We wanted to do more, but realistically, we could only do so much. We were actually thinking of doing a repeat of the novels-in-verse theme in the near future, we shall see how that goes. AYSWe wanted to do more, but realistically, we could only do so much. We were actually thinking of doing a repeat of the novels-in-verse theme in the near future, we shall see how that goes.
The mechanism of this kind of learning seems similar to the appearance of spontaneous order, or ‘emergent phenomena’ in chaotic systems. From the slums of India, to the villages of India and Cambodia, to poor schools in Chile, Argentina, Uruguay, the USA and Italy, to the schools of Gateshead and the rich international schools of Washington and Hong Kong, Sugata’s experimental results show a strange new future for learning.
In an effort to change that statistic, we have compiled a list of seven organizations, ranging from nonprofits to good doing companies, who are on a mission to ensure that everyone has drinkable water. Feel free to tell us about other water organizations who are guaranteeing that clean water isn’t a privilege, but a right.
Trachoma is the world’s leading infectious cause of blindness. It is one of 18 neglected tropical diseases (NTDs) that affect over one billion of the world’s poorest people. Trachoma is caused by a contagious bacterial infection of the eye spread from person to person through contact with contaminated hands
A few weeks ago we asked you to help get a question about disability on the agenda for discussions with the candidates for United Nations Secretary General – and it worked! Our question was put to candidate Natalia Gherman of Moldova by video during the informal dialogue sessions held with the candidates over the past few days in New York. In her answer, Gherman spoke of “more participation” and “more representation” for people with disabilities (see more of her response below).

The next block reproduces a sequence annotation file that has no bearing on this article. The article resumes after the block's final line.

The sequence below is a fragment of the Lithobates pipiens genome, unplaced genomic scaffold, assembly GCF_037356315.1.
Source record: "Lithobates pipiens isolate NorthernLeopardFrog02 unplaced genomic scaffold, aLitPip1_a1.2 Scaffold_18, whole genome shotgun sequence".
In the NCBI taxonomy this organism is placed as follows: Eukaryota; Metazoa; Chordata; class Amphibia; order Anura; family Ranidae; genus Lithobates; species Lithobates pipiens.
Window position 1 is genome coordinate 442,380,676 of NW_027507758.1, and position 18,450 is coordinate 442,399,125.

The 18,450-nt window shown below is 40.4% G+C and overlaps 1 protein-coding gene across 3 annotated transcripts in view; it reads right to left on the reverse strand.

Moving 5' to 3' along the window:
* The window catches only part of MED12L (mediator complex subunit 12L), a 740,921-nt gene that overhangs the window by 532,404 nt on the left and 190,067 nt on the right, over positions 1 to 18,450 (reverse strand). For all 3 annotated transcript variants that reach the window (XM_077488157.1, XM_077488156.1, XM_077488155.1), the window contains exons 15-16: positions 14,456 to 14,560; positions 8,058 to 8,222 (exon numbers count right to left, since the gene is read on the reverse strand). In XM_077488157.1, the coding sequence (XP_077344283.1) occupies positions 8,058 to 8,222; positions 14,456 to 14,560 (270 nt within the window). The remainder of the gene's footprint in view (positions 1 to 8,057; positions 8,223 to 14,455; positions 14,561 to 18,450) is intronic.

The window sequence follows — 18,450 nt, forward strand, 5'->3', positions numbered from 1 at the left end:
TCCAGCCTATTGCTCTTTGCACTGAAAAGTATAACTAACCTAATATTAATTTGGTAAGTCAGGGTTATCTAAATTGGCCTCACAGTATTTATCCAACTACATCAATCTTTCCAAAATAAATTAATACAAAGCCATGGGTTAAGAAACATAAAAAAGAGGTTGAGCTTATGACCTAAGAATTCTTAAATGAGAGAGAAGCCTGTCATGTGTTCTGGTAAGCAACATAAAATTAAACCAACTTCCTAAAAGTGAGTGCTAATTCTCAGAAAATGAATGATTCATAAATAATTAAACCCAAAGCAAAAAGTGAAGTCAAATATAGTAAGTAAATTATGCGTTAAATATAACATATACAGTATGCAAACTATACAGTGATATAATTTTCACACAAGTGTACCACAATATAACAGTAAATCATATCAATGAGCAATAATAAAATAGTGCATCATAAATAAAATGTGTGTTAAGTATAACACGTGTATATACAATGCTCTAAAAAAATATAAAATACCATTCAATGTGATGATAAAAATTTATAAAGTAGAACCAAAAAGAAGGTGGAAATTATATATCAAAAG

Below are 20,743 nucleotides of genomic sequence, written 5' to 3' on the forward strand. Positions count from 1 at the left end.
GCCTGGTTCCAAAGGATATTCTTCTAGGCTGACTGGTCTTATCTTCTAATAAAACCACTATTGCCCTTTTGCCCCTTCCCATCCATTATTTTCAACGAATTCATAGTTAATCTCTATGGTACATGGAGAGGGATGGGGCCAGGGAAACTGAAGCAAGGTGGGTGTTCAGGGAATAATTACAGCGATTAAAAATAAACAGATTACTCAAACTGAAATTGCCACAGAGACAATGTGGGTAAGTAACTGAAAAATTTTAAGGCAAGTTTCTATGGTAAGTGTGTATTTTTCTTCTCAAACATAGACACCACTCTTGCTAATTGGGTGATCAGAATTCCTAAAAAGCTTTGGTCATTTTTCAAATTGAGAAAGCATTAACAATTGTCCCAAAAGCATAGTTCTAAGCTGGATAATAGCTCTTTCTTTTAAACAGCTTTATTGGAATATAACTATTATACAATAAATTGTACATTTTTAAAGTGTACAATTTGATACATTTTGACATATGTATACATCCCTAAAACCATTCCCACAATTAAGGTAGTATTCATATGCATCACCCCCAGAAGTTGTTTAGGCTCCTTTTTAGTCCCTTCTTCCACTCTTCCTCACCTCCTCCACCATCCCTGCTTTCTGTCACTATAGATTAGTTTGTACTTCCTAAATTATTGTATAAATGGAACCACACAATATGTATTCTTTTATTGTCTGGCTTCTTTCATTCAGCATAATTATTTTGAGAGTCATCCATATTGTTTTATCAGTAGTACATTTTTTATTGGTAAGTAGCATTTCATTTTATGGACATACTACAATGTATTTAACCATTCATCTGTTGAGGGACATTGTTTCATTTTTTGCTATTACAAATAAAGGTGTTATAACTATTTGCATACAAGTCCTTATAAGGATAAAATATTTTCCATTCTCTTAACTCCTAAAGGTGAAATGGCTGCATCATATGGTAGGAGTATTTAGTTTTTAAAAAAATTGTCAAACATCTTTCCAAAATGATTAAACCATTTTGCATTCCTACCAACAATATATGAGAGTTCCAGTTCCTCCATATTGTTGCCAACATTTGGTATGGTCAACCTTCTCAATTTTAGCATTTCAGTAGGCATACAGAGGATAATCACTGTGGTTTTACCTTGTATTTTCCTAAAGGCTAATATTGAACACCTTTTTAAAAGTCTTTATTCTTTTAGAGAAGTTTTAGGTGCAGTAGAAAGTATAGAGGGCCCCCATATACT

According to 8,749 children caught up in 17 different emergencies – ranging from conflict to protracted crises and disasters – who took part in 16 studies by eight organisations covering 17 different emergencies, 99% of children in crisis situations see education as a priority.
When children living in emergency and crisis are asked what they need most, time and time again they tell us they want to continue their education.
Amazingly, the first month of the year is nearly over. Before we know it, December 2012 is upon us! Is it just me or does time seem to be on overdrive lately, zooming and streaking past, leaving specks of dust from unfinished tasks in its wake. Before I get lost in my random ruminations, let me do our very first round-up post for January, which shall likewise be our contribution for the Carnival of Children’s Literature which is hosted this month by Delightful Children’s Books.